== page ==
People have hyped up Black Mass, director Scott Cooper’s true-life film adaptation of infamous Boston gangster James “Whitey” Bulger’s rise and fall as the big return of “serious actor Johnny Depp,” rather than the “ridiculous hat Johnny Depp” that’s been running rampant on movie screens for a decade plus now.
Which would be a lovely thing, because these last few years and their The Lone Rangers and Alice in Wonderlands and Dark Shadows-es make it easy to forget that Depp is responsible for some of the best performances in film history. Ed Wood, Edward Scissorhands, Fear & Loathing in Las Vegas, and even the first Pirates of the Caribbean contain some of the greatest disappearing acts ever – with Depp buried so far into the character that what gets expressed is something as pure as cinema itself.
Having seen his latest film venture though, I cannot shake the feeling that Depp has forgotten how to do that. That his Whitey Bulger is another chapter in the “ridiculous hat Johnny Depp” pantheon. There is no way to look at Depp in Black Mass and not see just Johnny Depp in some serious makeup, wigs, and silver eyes that feel like they have computer enhanced for extra shine, and Depp simply cannot muster the ability to disappear into the role, his voice and exaggerated facial expressions betraying him at every turn – his Bulger feels like a Halloween costume rather than Bulger himself.
But this time, for once, that works – this is one frightening Halloween costume. Rather than disappear, Depp turns this funny hat role into a crazed twitchy psychopath, devouring the walls and chairs, enemy mobsters, and FBI agents surrounding him with a smile. In Black Mass, Bulger is not a man – Depp plays him like Lucifer wearing an ill-fitting suit of human skin, black leather, and sunglasses. A Lucifer that looks in the mirror and still sees himself as Robin Hood.
[section label=”The Story” anchor=”Surprisingly”]
Surprisingly, this depiction of Whitey Bulger isn’t too far from how some actually describe him. Bulger ruled the mythology of South Boston from the 1970’s all the way to his recent capture in 2011, after 30 years on the run – to some an angel, to most a devil, and everyone knew his name.
One of those people Bulger was some form of an angel to was John Connolly, an FBI agent played by Joel Edgerton. Connolly is one of those who maintains some kind of admiration for Bulger, as he grew up in South Boston, and comes up with a deal: Connolly will protect Bulger from FBI investigation in exchange for Bulger providing the FBI with information on his rivals, the Italian American Patriarca crime family.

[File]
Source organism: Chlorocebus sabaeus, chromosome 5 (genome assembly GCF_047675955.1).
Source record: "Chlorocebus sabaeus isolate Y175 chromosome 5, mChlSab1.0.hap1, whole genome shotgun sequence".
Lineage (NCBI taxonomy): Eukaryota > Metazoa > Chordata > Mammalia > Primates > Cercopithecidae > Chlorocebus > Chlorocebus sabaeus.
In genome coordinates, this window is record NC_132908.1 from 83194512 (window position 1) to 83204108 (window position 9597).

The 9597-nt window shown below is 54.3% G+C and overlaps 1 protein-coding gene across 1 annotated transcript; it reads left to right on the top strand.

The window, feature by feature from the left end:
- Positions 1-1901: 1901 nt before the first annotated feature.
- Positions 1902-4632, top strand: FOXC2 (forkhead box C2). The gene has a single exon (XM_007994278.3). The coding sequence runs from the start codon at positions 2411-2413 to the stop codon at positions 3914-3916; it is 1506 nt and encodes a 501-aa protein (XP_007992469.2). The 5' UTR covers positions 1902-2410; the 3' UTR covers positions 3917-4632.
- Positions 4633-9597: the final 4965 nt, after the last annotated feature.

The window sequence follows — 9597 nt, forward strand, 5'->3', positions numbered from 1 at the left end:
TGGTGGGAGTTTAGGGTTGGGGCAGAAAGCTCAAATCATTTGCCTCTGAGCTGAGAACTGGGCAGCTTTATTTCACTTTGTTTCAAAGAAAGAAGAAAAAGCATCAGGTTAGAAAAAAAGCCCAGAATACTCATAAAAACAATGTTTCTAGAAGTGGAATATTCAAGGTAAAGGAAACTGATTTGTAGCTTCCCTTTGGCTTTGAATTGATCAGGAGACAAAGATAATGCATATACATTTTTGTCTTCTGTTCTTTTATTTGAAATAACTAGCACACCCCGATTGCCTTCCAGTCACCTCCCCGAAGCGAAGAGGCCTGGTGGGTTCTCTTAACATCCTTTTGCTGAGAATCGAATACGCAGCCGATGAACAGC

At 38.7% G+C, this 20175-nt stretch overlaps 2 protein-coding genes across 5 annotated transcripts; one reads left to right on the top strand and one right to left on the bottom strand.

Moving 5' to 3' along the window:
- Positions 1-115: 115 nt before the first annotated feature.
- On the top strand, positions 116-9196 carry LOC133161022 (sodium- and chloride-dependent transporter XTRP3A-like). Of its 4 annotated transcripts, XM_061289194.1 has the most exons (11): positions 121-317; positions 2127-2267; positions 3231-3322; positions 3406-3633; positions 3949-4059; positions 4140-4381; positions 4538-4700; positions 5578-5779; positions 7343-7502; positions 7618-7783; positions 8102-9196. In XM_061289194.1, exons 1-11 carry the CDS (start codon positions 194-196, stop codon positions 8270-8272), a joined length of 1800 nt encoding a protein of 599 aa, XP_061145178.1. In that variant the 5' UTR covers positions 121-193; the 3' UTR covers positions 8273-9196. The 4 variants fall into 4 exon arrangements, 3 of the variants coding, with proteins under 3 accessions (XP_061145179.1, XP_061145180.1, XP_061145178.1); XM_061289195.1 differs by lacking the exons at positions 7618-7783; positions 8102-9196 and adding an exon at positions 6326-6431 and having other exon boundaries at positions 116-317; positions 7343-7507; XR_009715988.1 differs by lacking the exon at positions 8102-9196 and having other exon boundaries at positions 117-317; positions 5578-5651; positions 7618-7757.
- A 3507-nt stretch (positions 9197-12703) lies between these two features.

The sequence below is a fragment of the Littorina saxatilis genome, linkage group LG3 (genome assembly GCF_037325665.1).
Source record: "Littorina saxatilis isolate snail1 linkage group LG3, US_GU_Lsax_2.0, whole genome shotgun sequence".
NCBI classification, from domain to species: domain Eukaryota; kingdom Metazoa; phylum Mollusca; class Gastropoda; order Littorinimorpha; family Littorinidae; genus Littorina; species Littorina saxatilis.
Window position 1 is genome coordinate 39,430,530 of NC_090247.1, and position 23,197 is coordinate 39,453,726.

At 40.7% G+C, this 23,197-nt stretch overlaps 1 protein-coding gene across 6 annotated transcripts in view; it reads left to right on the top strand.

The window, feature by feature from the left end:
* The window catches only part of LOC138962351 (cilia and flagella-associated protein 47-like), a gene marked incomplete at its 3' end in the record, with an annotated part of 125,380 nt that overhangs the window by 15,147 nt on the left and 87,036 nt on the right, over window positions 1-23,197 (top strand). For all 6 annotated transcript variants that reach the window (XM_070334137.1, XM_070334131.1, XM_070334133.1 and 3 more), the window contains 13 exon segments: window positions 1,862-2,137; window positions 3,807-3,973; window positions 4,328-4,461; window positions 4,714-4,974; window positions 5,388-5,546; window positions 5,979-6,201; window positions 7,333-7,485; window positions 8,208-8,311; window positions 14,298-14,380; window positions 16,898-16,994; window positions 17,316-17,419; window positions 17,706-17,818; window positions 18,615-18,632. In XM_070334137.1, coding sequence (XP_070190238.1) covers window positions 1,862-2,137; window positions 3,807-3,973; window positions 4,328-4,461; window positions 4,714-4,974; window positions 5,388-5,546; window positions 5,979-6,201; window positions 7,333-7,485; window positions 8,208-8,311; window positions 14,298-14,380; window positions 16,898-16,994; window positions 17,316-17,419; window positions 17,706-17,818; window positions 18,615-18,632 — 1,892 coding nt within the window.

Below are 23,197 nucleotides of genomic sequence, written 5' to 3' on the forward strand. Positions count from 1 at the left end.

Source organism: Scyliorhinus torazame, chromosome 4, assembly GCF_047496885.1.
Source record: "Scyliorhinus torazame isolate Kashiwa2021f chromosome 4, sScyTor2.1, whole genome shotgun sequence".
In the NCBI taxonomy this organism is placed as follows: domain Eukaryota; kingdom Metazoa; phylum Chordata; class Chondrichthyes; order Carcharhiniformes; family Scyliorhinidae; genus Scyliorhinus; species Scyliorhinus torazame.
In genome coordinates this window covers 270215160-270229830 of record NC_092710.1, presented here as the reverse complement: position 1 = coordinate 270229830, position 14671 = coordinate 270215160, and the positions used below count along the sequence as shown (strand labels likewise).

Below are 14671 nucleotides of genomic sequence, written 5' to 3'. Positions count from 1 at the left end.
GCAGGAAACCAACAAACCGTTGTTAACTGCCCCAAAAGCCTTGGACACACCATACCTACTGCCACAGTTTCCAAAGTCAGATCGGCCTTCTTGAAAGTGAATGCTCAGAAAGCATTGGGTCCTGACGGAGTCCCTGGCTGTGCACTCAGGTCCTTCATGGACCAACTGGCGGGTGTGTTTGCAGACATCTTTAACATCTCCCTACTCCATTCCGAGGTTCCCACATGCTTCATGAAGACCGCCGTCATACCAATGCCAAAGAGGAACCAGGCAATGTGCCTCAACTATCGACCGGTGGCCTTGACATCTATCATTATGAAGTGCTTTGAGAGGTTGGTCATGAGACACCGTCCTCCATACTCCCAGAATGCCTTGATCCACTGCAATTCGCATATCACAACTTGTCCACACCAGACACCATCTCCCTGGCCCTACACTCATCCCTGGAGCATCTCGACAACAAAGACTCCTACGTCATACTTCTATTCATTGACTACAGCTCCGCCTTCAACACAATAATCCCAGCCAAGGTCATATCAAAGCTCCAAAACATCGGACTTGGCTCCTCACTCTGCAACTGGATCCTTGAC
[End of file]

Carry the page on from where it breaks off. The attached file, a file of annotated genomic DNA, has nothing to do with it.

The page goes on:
If this sounds familiar, it should. The story of Whitey Bulger was part of the inspiration for Martin Scorsese’s electric, stylish, and spanning Boston crime drama The Departed. Which is part of the problem for Black Mass – The Departed was a story that took two-and-a-half hours to examine a few months in detail (with a prologue that covers decades of backstory in minutes) and got at the heart of the Bulger myth and the evils of corruption in higher power. Black Mass takes two hours to cover decades of time, and can’t afford proper detail to any of the incredible events that occurred over Bulger’s reign, instead favoring to recreate all the parts you’ve seen in a thousand other gangster life stories.
[section label=”The Script” anchor=”The main contributor”]
The main contributor to this problem is the script, by writers Jez Butterworth and Mark Mallouk, which sells short almost every interesting detail of the Bulger story it can find. For example, Whitey Bulger, infamous Boston gangster and mass murderer, had a brother in the Massachusetts State Senate, Billy Bulger. That should make for a fascinating three-spoke story, right? Despite casting a great Benedict Cumberbatch as Billy Bulger, Black Mass gives him almost nothing to do except be exasperated, and his role in the greater story is almost marginal, squandering an otherwise great performance.
[section label=”The Cast” anchor=”roles of the wives”]